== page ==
Reading with Missional Lenses

As I write this, the remnants of hurricane Michael are right over the area where I live.  The trees are swaying in the wind and the rain comes in bands.  I’m familiar with this kind of weather because I grew up on the Texas Gulf Coast.  I just never expected it would be part of the weather in the southern Appalachian Mountains.  We have a cold front coming through later this week that will drop the temperature and hopefully the leaves will finally turn and show their autumn beauty.

While all that weather is happening outside, I am studying the book of Job in preparation for Sunday worship.  I use the Revised Common Lectionary in Sunday worship.  I find it helpful because the three year cycle of scripture covers most of the Bible.  One preacher I knew said that he used the Lectionary so that his congregation could come to church for nine years in a row and never hear the same sermon.  The Lectionary gives us the opportunity to grapple with scriptures that we might otherwise skim over.

Not Just The Gospels

It would be easy to focus only on the gospels when considering the mission activity of the church.  In fact, one of the key motivations for Christians to be involved in mission projects like hurricane relief is the mandate of Christ to love our neighbors as ourselves and to care for those on the margins.  It’s more difficult to discern the missional focus of scripture when we are reading texts like Job.  However, Christopher J.H. Wright in The Mission of God: Unlocking the Bible’s Grand Narrative says that “mission is what the Bible is all about.”  In his view, all of scripture helps us to see God’s mission in, to, and for the world.

In Job chapter 2, Job is suffering from the tragic loss of his livelihood, his family, and his health.  His friends hear about the trouble Job is in and they come to be with him.  “When they saw him from a distance, they did not recognize him, and they raised their voices and wept aloud; they tore their robes and threw dust in the air upon their heads.  They sat with him on the ground seven days and seven nights, and no one spoke a word to him, for they saw that his suffering was very great.”  Job’s friends offer compassionate presence.   In his suffering, his friends provide the ritual of lament and companionship.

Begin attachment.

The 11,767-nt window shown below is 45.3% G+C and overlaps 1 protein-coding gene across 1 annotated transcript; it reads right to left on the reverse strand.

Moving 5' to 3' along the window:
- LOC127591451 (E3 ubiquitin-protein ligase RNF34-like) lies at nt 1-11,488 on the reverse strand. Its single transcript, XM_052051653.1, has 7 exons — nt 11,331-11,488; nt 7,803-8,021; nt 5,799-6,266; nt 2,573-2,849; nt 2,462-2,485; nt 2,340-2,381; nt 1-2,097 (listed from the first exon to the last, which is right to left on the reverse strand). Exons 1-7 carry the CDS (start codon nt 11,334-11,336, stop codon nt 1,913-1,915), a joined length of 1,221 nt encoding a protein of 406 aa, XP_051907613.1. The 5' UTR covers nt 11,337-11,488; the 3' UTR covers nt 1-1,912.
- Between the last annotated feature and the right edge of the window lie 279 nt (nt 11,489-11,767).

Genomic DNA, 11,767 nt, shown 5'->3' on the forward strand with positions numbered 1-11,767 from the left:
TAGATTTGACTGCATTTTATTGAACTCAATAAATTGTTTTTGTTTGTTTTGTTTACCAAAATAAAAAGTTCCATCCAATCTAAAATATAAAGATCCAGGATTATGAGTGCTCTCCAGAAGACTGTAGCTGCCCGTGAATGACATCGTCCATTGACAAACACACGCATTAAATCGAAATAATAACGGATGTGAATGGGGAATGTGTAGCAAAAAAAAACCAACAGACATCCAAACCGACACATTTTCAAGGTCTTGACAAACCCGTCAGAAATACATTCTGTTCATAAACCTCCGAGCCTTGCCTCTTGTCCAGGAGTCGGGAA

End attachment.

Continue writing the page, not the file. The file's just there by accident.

Early Response Teams

Many UMC early response teams have been hard at work in areas impacted by the flooding of hurricane Florence, and more are at the ready to go and help now in the Florida panhandle as hurricane Michael moves out.  These teams are trained to muck out flooded houses, to clean up debris, to clear out dangerous damaged areas on houses and put up tarps and temporary outer walls.  Even more important than that, these teams know that sometimes their work will not be the mucking out or clearing out.  These volunteers know that what is most important is to be a compassionate presence to those who are suffering.  They know that sometimes what people need is someone to sit down, share a cup of coffee and just be still.  People who have suffered a tragic loss may not have the words to explain how they are feeling, but volunteers in mission can be a compassionate presence in the silence.  Just as Job’s friends sat with him for a week without speaking, so too can volunteers in mission sit and offer silent lament and companionship in the worst of times.

When we read scripture, one of the things that people who are active in mission should always look for is the ways in which we see God’s mission revealed in the text.  This is reading with missional lenses.  As the body of Christ, any mission work or activity we do is not our own mission but participation in God’s mission in, to, and for the world.  What scriptures are you reading now that help you to see the mission of God?

 

Wright, Christopher J.H., The Mission of God: Unlocking the Bible’s Grand Narrative.  Downers Grove: InterVarsity Press, 2006. 29.

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